Another popular new feature in the park is the meandering footpath between the Martello Tower and Phoenix Terrace. The surface for this path is a crushed stone chosen to give a tactile and sensory experience. The meandering outline is to emphasise the casual, slow nature of the path and to echo the coastline. Paths have been removed and shifted to set up a more coherent arrangement while respecting the historic setting. The new promenade connecting the bandstand and the lake was aligned to centre exactly on the bandstand and the large Scot’s Pine tree growing on the lake island. This promenade has been planted either side with more trees.

Planting
Opportunities to upgrade planting arose as the park renovation works progressed. There have been over 200 new trees planted. Several large areas have been planted with herbaceous planting. Specific locations of new planting include along the slope beside the pump house, at the base of the sea wall beside the lake and in the large grass area between the lake and the main park route.

 

BFEI student wins Blackrock Map design award

BFEI student wins Blackrock Map design award

Congratulations to everyone involved in the BFEI/BBN Blackrock Map project – most especially the winning Graphic Design student – Olga Porcu.   Well done, Olga, you have done yourself, the Design Team and everyone in BFEI/DDLETB proud.  Special thanks to Vivienne Bradley who oversaw the project on behalf of BBN and to Nicki Cloonan who did the same on behalf of BFEI.

'Something for Everyone' at BFEI Night School!

Evening Courses Blackrock Further Education Institute

Blackrock FEI is delighted to relaunch its Night School.  There is a very interesting and varied range of courses. Most are hobby/personal development courses and there are also some courses which lead to QQI Level 6 qualifications. BFEI is excited to open its doors to the community. These short part-time evening courses are delivered in a relaxed environment and are also social in their nature.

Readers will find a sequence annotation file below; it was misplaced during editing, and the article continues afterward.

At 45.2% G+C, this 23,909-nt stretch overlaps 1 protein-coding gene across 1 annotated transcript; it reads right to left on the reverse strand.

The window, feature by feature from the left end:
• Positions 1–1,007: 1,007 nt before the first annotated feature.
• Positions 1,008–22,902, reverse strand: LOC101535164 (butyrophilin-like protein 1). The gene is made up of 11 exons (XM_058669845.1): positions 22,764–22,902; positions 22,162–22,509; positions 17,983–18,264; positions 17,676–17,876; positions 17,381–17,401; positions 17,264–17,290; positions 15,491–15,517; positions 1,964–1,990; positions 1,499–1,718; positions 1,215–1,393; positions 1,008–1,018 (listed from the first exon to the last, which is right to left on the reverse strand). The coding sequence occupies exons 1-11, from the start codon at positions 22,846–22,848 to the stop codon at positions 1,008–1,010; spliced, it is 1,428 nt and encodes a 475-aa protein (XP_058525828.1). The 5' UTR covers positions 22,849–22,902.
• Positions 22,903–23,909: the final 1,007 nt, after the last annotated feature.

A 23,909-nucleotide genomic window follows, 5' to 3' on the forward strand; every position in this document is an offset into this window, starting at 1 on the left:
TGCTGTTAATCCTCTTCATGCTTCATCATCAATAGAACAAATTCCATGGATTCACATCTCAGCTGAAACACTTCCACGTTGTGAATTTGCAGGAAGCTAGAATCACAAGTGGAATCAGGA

There will be an ‘Open Evening’ on Tuesday 20th September from 5:30 – 7:30pm. A team of teachers will be there to answer any questions. You will also be able to register at this time if you wish.
Alternatively, go to https://www.bfei.ie/evening-courses/ to read about the courses and to Enrol online. Queries can be directed to ggriffin@bfei.ie

The Blackrock opens its doors!

The Blackrock bar and eatery recently opened its doors in the building vacated by Wetherspoons.  The Blackrock is a stylish new establishment and will serve a food menu inspired by European, Middle Eastern and South American flavours, as well as an extensive cocktail list and various beers on tap. The Blackrock proudly joins the family that includes sister venues The Bridge 1859 and Lemon & Duke under the ownership of Rob Kearney, Dave Kearney, Sean O’Brien, Jamie Heaslip and Noel Anderson.  We wish this new venture well!

Dublin Climate Action Week 12th-17th of September 2022

Dublin Climate Action Week 2022 has been launched and registration is now open for a wide range of fantastic events.

These are just two of the events being run in DLR you can find more about these events here

Dublin Bay Biosphere Climate and Biodiversity Cruise

On Wednesday 7th September the Dublin Bay Biosphere in partnership with CARO (Climate Action Regional Office) hosted a tour of the Biosphere aboard the St. Bridget, a cruise ship with a capacity for 110 people. The cruise was an opportunity to highlight issues such as sea level rise, coastal erosion, the need for coastal/flood protection, the importance of sand dune habitats and sea grass as natural barriers protecting us against extreme events and related topics.

dlr Festival of Inclusion 2022 - Invitation to Participate

Dún Laoghaire-Rathdown (dlr) County Council is delighted to host the dlr Festival of Inclusion every autumn.  The aim of the annual dlr Festival of Inclusion is to highlight and celebrate social inclusion initiatives and to support and encourage all to actively participate and engage in the community. dlr Festival of Inclusion is a community-based social inclusion events programme that promotes the many groups, organisations and volunteers organising activities and events and offering supports in the community.

This year the festival will begin from Thursday 29th September and we will have events running throughout October 2022.  dlr Festival of Inclusion events should involve groups/organisations bringing people together to connect, engage and celebrate community well-being and raise awareness and promote social inclusion and diversity. Events can be in-person, online, via the production and promotion of a video, etc.  DLR Festival of Inclusion has a small events fund for voluntary community & social inclusion groups to organise events during the festival.  Further information here.

You are invited to send details of events/activities that your group wish to have included in the 2022 dlr Festival of Inclusion Events Programme by Wednesday 14th September 2022.